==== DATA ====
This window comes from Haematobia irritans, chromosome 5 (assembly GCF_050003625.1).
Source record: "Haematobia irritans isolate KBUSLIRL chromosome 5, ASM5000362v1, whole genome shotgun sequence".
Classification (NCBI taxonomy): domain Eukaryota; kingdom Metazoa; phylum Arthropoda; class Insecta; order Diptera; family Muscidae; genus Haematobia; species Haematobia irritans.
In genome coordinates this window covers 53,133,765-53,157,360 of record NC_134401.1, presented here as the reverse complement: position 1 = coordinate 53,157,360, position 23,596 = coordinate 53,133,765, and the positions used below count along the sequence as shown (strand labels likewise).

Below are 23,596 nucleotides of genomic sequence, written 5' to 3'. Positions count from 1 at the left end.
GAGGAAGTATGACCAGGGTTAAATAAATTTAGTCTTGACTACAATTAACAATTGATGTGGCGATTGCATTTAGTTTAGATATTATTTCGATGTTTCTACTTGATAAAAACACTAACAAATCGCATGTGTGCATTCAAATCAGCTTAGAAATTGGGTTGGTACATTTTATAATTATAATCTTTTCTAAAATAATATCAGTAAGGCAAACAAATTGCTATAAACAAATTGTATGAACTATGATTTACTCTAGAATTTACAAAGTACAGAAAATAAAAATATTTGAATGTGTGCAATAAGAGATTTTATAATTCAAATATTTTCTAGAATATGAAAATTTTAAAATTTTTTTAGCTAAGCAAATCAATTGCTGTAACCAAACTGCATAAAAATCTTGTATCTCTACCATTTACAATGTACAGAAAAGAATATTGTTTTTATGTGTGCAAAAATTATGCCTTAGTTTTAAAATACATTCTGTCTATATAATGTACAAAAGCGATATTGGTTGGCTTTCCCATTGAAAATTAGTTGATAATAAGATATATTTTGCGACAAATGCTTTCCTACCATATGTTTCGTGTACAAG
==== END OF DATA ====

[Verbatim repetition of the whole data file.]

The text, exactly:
This window comes from Haematobia irritans, chromosome 5 (assembly GCF_050003625.1).
Source record: "Haematobia irritans isolate KBUSLIRL chromosome 5, ASM5000362v1, whole genome shotgun sequence".
Classification (NCBI taxonomy): domain Eukaryota; kingdom Metazoa; phylum Arthropoda; class Insecta; order Diptera; family Muscidae; genus Haematobia; species Haematobia irritans.
In genome coordinates this window covers 53,133,765-53,157,360 of record NC_134401.1, presented here as the reverse complement: position 1 = coordinate 53,157,360, position 23,596 = coordinate 53,133,765, and the positions used below count along the sequence as shown (strand labels likewise).

Below are 23,596 nucleotides of genomic sequence, written 5' to 3'. Positions count from 1 at the left end.
GAGGAAGTATGACCAGGGTTAAATAAATTTAGTCTTGACTACAATTAACAATTGATGTGGCGATTGCATTTAGTTTAGATATTATTTCGATGTTTCTACTTGATAAAAACACTAACAAATCGCATGTGTGCATTCAAATCAGCTTAGAAATTGGGTTGGTACATTTTATAATTATAATCTTTTCTAAAATAATATCAGTAAGGCAAACAAATTGCTATAAACAAATTGTATGAACTATGATTTACTCTAGAATTTACAAAGTACAGAAAATAAAAATATTTGAATGTGTGCAATAAGAGATTTTATAATTCAAATATTTTCTAGAATATGAAAATTTTAAAATTTTTTTAGCTAAGCAAATCAATTGCTGTAACCAAACTGCATAAAAATCTTGTATCTCTACCATTTACAATGTACAGAAAAGAATATTGTTTTTATGTGTGCAAAAATTATGCCTTAGTTTTAAAATACATTCTGTCTATATAATGTACAAAAGCGATATTGGTTGGCTTTCCCATTGAAAATTAGTTGATAATAAGATATATTTTGCGACAAATGCTTTCCTACCATATGTTTCGTGTACAAG